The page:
Clearly, we are facing a pivotal moment as a field and as a nation. The work we have underway to push for high-quality civic education has only just begun, but how can we advocate for statewide and federal level policies without fully understanding the scope, needs, and lived civic realities of all students?
During the Civic Learning Impact and Measurement Convening in January, Dr. Danielle Allen, Dr. Joe Rogers, and many others challenged the field to fill the room with the diverse voices and perspectives of people of color, specifically black people. In my role as the Director of Social Engagement, I am actively seeking out atypical civic organizations that empower, educate, and elevate communities of color and encourage youth participation through some form of civic education, civic engagement, or lived civic experiences. Please join me in this effort.
Let us build bridges. Let us leverage the challenge before us, to achieve greater diversity, equity, and inclusion in our field, as a means to model what could be achieved elsewhere. What can we learn from other communities about lived civics, social justice work, and attitudes toward civics, that can inform us as we move forward? How can we listen better and leverage our privilege to elevate the voices of others? How can we create unlikely allies?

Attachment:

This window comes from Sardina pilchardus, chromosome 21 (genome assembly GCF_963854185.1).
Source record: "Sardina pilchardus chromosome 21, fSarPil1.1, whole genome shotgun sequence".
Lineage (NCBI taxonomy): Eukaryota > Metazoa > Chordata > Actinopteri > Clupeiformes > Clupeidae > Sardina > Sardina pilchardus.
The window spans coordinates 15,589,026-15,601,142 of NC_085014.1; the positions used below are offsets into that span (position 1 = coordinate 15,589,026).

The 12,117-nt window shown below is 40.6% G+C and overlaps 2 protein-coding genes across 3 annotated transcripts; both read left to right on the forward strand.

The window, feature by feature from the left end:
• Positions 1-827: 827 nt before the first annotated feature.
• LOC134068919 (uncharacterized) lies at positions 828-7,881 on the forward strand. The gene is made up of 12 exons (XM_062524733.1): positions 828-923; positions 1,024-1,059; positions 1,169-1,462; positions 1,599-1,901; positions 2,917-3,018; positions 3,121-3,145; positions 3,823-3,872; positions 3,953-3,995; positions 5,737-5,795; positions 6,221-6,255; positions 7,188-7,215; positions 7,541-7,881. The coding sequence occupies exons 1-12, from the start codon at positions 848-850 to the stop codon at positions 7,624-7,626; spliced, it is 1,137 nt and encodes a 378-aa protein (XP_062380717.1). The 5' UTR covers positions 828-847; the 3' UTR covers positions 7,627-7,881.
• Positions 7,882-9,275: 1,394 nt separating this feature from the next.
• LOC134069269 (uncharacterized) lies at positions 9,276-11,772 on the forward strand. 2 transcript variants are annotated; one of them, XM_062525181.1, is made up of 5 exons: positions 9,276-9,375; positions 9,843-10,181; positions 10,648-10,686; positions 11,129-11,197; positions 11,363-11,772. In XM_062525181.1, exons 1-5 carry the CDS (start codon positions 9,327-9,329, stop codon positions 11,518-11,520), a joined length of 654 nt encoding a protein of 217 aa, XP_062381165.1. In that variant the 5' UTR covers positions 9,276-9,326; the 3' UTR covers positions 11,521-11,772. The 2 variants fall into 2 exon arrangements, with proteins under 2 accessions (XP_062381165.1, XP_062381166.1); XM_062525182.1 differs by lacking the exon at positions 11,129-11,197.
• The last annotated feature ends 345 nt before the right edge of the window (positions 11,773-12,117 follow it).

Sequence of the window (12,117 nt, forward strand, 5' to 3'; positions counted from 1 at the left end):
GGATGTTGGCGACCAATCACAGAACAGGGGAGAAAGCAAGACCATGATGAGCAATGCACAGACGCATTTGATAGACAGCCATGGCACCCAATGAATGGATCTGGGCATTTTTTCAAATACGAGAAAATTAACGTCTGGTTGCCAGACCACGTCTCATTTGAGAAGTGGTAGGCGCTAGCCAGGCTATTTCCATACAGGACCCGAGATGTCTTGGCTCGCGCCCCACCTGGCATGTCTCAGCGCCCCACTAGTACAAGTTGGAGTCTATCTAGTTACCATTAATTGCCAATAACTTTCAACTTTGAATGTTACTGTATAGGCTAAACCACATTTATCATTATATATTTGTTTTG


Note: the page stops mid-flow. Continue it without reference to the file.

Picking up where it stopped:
Let us actively promote diversity, equity, and inclusion in civic education. If you know organizations working with students or communities of color that would be great collaborators in the field of civics, please extend an invitation to them to join our effort. Our cause is more powerful with more voices and more meaningful when those voices reflect the actual populations we intend to serve with our work.
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Amber Coleman-Mortley is the Director of Social Engagement at iCivics. Her work includes elevating diverse voices in the field of civics, leading the Equity in Civics Youth Fellowship, and activating the iCivics Educator Network. Contact her via email. Connect with her on Twitter – @MomOfAllCapes